Moreover, the Left cannot allow questions of corruption to be taken up solely by the far-Right. Attacking corruption, particularly the links between mainstream politicians and big capital, does not mean endorsing some reactionary discourse on ‘kleptocracy’. Nor does it mean fantasising about a more ‘moral’ capitalism. Capitalism is not only about impersonal social forms and structures, it is also based on very specific monetary ties between business and politics. When, in the Movement of the Squares, the cry of ‘Thieves!’ – one of the most repeated slogans – was directed against parliament, it was not a manifestation of a right–wing ‘anti-political’ stance, but a justified reaction to a political class that has combined full endorsement of aggressive neoliberalism with an increase in their personal wealth.
Finally, we need to articulate, through struggle and solidarity, a new collective identity in Greek society. The almost neo-colonial supervision by the Troika, the attempt to turn Greece into a ‘Special Economic Zone’ for foreign capital, the new forms of ‘European Economic Governance’: these lead to a condition of limited sovereignty that Greek capital accepts so as to take advantage of aggressive austerity. Traditional nationalist discourse about a ‘conspiracy of foreigners against the nation’ takes advantage of this. To counter it, the Left needs to rethink a form of collective identity for the people living and working in Greece, not in the sense of nationalism but as a collective effort to build a common future. We must present a renewed form of a ‘sovereign people’ that includes both Greeks and immigrants engaged in a democratic process of social transformation.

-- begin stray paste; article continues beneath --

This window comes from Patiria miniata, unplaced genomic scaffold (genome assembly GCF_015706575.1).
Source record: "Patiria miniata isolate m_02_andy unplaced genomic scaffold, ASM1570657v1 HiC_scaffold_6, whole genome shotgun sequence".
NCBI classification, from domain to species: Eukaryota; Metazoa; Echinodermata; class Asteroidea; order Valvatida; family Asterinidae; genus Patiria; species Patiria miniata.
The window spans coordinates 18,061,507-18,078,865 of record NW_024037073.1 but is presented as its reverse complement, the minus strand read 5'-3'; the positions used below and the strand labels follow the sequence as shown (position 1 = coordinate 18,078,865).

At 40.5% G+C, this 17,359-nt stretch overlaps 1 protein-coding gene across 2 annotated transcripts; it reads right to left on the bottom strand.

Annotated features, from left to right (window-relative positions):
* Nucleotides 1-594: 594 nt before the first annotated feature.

The rise of Golden Dawn, regardless of how long it lasts or whether it will be countered by a reconstruction of the Right, is already acting as a catalyst for an authoritarian political and ideological turn. The question is whether this tendency will prevail or whether the future of Greece will be instead determined by the dynamics unleashed by protest movements. This has to do with the ability of the Left and social movements to not only articulate a coherent alternative as political discourse but to also reconstruct collective resistance and self-organisation, turning Greek society into a laboratory of new social forms rather than the testing ground for experiments in aggressive social engineering. Faced with the danger of an even more reactionary turn, the challenge for the Left is not simply to rely on electoral trends, but to build an alternative hegemony. Until then, we remain at the crossroads of despair and hope.